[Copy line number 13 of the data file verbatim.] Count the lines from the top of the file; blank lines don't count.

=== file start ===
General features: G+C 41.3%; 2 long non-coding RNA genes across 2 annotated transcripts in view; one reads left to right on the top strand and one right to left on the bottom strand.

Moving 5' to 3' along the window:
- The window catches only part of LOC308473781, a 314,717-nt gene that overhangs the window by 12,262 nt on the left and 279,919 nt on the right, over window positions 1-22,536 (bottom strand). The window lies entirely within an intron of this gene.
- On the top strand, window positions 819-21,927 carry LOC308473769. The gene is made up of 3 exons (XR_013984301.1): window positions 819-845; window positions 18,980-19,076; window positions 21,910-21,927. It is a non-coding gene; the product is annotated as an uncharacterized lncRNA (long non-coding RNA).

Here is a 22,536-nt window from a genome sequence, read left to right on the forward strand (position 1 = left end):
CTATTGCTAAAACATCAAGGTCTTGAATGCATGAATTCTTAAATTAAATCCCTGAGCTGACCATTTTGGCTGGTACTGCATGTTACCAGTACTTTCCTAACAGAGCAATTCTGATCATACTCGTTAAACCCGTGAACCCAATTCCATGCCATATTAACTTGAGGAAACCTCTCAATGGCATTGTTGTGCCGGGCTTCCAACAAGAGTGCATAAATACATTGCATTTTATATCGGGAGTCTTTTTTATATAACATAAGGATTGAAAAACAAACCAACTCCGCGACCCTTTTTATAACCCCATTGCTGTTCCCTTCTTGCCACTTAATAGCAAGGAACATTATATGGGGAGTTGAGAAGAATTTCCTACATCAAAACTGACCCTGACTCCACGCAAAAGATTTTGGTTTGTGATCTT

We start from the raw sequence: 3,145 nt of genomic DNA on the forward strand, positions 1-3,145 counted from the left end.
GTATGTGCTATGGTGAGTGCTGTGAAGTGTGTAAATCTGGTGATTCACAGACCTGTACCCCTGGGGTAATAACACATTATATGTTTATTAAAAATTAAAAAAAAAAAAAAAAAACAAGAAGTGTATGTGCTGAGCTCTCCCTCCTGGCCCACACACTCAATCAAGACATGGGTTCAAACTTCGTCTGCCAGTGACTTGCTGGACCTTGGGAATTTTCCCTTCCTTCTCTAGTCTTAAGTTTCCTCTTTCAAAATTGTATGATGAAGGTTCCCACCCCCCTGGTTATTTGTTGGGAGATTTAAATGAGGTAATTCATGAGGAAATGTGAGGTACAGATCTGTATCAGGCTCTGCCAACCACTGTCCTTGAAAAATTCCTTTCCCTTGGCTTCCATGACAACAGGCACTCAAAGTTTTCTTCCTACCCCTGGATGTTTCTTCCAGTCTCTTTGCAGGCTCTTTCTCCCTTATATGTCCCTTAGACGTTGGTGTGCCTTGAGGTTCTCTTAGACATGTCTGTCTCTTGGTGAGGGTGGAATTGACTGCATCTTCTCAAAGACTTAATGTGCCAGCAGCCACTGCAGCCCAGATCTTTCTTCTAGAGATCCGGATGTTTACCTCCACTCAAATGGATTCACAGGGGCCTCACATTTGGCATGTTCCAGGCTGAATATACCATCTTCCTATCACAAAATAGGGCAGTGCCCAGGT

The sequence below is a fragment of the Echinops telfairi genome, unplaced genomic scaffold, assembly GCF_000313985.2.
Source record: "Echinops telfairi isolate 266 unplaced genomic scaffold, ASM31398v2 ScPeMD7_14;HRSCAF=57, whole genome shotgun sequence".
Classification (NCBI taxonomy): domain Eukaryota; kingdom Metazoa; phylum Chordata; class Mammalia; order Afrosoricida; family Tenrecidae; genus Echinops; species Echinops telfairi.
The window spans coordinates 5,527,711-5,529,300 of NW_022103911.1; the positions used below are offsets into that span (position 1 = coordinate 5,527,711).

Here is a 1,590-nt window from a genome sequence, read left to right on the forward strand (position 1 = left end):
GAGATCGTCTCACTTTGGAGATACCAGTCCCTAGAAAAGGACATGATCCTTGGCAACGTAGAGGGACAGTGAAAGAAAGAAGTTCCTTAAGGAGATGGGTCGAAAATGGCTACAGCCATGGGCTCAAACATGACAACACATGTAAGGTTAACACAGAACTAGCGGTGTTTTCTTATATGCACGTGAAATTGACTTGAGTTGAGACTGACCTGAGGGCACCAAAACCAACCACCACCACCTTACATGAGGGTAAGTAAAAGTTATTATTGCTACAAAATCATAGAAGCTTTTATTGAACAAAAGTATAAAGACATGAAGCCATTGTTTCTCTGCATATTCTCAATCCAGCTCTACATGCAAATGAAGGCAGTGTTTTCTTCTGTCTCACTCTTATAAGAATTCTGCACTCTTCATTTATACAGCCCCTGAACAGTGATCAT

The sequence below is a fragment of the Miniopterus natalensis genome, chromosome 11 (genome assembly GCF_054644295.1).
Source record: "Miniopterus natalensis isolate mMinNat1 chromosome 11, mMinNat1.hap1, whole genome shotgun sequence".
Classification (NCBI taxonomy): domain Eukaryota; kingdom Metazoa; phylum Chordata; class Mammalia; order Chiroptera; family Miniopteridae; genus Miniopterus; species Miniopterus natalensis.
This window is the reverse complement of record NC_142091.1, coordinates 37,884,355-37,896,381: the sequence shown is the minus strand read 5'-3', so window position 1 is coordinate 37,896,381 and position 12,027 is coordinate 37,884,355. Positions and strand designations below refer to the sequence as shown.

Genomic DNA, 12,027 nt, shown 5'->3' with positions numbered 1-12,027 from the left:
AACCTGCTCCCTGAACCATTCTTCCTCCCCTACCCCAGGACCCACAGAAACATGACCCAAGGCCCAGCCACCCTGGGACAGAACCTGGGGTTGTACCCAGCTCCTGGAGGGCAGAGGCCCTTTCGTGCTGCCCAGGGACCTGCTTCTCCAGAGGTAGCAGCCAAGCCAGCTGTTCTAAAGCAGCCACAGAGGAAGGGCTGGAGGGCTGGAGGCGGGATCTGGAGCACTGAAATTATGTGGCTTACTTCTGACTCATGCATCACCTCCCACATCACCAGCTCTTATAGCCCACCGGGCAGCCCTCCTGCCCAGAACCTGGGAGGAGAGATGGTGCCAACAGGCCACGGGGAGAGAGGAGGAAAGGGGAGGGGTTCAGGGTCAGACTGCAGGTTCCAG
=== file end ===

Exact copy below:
Here is a 1,590-nt window from a genome sequence, read left to right on the forward strand (position 1 = left end):